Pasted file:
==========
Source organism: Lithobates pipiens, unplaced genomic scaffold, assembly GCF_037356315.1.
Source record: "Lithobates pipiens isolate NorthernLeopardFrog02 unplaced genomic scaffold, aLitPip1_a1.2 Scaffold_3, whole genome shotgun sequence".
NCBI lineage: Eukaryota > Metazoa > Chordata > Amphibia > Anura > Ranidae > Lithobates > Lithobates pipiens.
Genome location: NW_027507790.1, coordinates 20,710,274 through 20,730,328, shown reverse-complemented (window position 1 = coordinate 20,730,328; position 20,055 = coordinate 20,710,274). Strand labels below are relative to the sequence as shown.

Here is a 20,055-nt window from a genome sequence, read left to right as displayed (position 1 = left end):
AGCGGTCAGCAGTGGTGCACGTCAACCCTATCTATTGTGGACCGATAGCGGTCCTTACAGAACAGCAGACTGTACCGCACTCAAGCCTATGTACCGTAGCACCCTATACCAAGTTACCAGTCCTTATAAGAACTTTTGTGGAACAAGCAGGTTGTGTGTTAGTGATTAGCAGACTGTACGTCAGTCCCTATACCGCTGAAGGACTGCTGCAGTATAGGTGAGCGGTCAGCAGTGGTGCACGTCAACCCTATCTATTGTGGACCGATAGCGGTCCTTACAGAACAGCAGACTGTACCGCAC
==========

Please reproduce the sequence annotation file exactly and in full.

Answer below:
Source organism: Lithobates pipiens, unplaced genomic scaffold, assembly GCF_037356315.1.
Source record: "Lithobates pipiens isolate NorthernLeopardFrog02 unplaced genomic scaffold, aLitPip1_a1.2 Scaffold_3, whole genome shotgun sequence".
NCBI lineage: Eukaryota > Metazoa > Chordata > Amphibia > Anura > Ranidae > Lithobates > Lithobates pipiens.
Genome location: NW_027507790.1, coordinates 20,710,274 through 20,730,328, shown reverse-complemented (window position 1 = coordinate 20,730,328; position 20,055 = coordinate 20,710,274). Strand labels below are relative to the sequence as shown.

Here is a 20,055-nt window from a genome sequence, read left to right as displayed (position 1 = left end):
AGCGGTCAGCAGTGGTGCACGTCAACCCTATCTATTGTGGACCGATAGCGGTCCTTACAGAACAGCAGACTGTACCGCACTCAAGCCTATGTACCGTAGCACCCTATACCAAGTTACCAGTCCTTATAAGAACTTTTGTGGAACAAGCAGGTTGTGTGTTAGTGATTAGCAGACTGTACGTCAGTCCCTATACCGCTGAAGGACTGCTGCAGTATAGGTGAGCGGTCAGCAGTGGTGCACGTCAACCCTATCTATTGTGGACCGATAGCGGTCCTTACAGAACAGCAGACTGTACCGCAC